The notion of a community of equals in which everybody is encouraged to contribute is utterly foreign -- and perhaps even distressing. People seem to insist that they're completely ignorant, even profoundly stupid, and such protestations grow louder when neither is the case. Hence the popularity of books for "dummies" and the reluctance of an increasing percentage of the population to engage with the wider world in any capacity but that of a passive consumer of goods and services: "I can't help my neighbour; I'm not qualified!"
Speculation on why this phenomenon should exist is an interesting topic. In his book Bowling Alone: The Collapse and Revival of American Community, political scientist Robert Putnam observed that (at least in America and, one presumes, similar western societies) participation rates were plummeting in all kinds of social and civic activities from political party membership to participation in sporting clubs. In that case, whither the LUG?
The LUG of the 20th century was largely run by hardcore geeks for hardcore geeks. Club Linux in Coffs Harbour, Australia, couldn't be further from this model. I will hereby go out on a limb and predict that all-geek LUGs will soon become something of a rarity.
For evidence of a shift in user demographics, you need look no further than the choice of name. NewsForge readers may be surprised to learn that a large portion of the populace finds obscurely witty acronyms alienating. At the first meeting, "Club Linux" was judged to be suitably inviting.
Club Linux was not started on a university campus, nor do many club members use computers in an academic or professional capacity. Most of those who've attended so far are retirees from professions with minimal exposure to information technology. Some have just started using a computer for the first time, and have never used even a Windows system.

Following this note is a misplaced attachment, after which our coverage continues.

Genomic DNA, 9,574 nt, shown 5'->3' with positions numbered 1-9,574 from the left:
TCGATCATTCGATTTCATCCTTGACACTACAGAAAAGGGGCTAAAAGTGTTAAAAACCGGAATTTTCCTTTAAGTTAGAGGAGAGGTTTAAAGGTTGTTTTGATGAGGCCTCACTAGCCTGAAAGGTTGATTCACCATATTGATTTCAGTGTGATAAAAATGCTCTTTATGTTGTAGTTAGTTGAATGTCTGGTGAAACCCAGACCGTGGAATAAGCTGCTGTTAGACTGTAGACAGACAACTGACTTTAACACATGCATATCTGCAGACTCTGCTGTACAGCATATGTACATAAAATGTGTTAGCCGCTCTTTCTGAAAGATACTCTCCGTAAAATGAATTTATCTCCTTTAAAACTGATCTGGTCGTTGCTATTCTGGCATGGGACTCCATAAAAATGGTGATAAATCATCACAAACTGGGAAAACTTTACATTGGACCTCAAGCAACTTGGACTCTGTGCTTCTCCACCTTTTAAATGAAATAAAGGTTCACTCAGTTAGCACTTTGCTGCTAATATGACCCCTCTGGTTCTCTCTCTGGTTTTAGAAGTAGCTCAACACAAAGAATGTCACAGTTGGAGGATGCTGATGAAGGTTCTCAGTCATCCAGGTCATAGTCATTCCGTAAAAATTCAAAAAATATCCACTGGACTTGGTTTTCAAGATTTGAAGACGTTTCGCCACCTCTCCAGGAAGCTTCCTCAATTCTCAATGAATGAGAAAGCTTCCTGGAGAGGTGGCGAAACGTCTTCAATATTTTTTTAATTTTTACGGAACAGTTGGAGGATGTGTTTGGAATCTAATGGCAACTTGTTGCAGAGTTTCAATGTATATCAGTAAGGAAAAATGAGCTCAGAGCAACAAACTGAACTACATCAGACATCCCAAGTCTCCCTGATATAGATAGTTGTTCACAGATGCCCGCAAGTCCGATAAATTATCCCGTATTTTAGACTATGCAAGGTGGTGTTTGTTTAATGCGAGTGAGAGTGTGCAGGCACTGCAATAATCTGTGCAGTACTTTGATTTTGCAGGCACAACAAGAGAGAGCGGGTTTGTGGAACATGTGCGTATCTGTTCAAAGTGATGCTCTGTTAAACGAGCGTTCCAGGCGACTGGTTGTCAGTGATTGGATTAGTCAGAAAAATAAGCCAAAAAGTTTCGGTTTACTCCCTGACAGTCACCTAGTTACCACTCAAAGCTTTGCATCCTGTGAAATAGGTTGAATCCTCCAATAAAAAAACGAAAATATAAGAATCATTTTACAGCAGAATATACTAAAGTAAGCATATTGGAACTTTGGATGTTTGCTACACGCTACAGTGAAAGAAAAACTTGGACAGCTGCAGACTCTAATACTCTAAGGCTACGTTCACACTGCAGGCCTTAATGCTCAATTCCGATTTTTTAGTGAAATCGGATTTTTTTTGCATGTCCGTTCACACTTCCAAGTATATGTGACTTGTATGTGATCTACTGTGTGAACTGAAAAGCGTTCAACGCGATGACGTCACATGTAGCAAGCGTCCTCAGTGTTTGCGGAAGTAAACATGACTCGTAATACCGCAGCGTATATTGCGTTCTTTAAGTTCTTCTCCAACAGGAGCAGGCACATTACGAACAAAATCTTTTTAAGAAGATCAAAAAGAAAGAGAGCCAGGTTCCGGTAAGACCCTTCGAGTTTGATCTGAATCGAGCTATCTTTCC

The meetings take place on the premises of a business that sells and supports GNU/Linux-based systems. OpenPC Labs is run by David Chapman, a longtime Linux aficionado who recently took the plunge into specialising in free software. One of David's customers, Peter, started the club. He came to OpenPC Labs with a hand-me-down Windows system with the usual long list of problems. After being introduced to Linux, Peter says, "I suffered Windows withdrawal for some time and often felt that I would change back." He decided to start a user group in order to support his efforts to kick the proprietary software habit.
For Peter, the existence of professional support services for his new computer system right on his doorstep doesn't mean that a user group is superfluous. "I could get someone else to set it all up but that costs money and it does not teach me independence," he says.
Independence, freedom, and community are recurring themes among the mostly non-technical users at Club Linux. "I like to find things out for myself," says Terry, 60, "and I enjoy pooling knowledge with others. It's quite gratifying to discover that you know the answers to somebody's questions."
Club Linux may be a resounding success or a flash in the pan, but let's assume for the sake of argument that as free software makes inroads into the mainstream, the community around it will grow and become more mainstream. What would be the implications of such changes?
One welcome consequence would be a large class of computer users -- previously spending much frantic effort maintaining personal firewalls, antivirus updates, and inscrutable black-box software patches that you have to accept on faith -- who could redirect their energy to learning how to use their computers and appreciating their newfound freedom.
I can think of an even more exciting possibility: In the same way that the philosophy of freedom motivating the free software community has been applied in other domains to create a "free culture" movement (and soon, predicts Tim O'Reilly, a "free data" movement), people may start applying the community spirit of their local LUG and the ethos of self-empowerment through freedom and cooperation to other domains.
Wouldn't it be ironically satisfying to see a movement started by people stereotyped as possessing minimal social skills, evolving into the catalyst for a wider reinvigoration of public participation in civic life, and a shift to a healthier society?